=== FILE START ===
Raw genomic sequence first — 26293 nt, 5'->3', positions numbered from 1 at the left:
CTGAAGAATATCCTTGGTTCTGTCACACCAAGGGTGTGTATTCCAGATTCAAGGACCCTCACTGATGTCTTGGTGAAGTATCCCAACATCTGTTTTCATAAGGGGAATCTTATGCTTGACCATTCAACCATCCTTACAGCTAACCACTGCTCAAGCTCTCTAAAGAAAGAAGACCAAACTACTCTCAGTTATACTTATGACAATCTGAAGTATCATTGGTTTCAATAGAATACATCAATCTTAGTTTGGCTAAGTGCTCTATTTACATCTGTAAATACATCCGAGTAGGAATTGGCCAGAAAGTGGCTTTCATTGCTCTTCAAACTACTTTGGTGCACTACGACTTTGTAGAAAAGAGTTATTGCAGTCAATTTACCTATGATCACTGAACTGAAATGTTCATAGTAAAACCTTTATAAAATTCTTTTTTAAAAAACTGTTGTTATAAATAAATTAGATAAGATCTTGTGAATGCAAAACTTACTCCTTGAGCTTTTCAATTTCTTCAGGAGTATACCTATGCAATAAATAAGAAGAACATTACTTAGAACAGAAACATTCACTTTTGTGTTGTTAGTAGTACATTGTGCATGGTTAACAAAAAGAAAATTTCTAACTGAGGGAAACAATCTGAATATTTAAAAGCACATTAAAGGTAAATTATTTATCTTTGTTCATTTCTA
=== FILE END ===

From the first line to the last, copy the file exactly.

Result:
Raw genomic sequence first — 26293 nt, 5'->3', positions numbered from 1 at the left:
CTGAAGAATATCCTTGGTTCTGTCACACCAAGGGTGTGTATTCCAGATTCAAGGACCCTCACTGATGTCTTGGTGAAGTATCCCAACATCTGTTTTCATAAGGGGAATCTTATGCTTGACCATTCAACCATCCTTACAGCTAACCACTGCTCAAGCTCTCTAAAGAAAGAAGACCAAACTACTCTCAGTTATACTTATGACAATCTGAAGTATCATTGGTTTCAATAGAATACATCAATCTTAGTTTGGCTAAGTGCTCTATTTACATCTGTAAATACATCCGAGTAGGAATTGGCCAGAAAGTGGCTTTCATTGCTCTTCAAACTACTTTGGTGCACTACGACTTTGTAGAAAAGAGTTATTGCAGTCAATTTACCTATGATCACTGAACTGAAATGTTCATAGTAAAACCTTTATAAAATTCTTTTTTAAAAAACTGTTGTTATAAATAAATTAGATAAGATCTTGTGAATGCAAAACTTACTCCTTGAGCTTTTCAATTTCTTCAGGAGTATACCTATGCAATAAATAAGAAGAACATTACTTAGAACAGAAACATTCACTTTTGTGTTGTTAGTAGTACATTGTGCATGGTTAACAAAAAGAAAATTTCTAACTGAGGGAAACAATCTGAATATTTAAAAGCACATTAAAGGTAAATTATTTATCTTTGTTCATTTCTA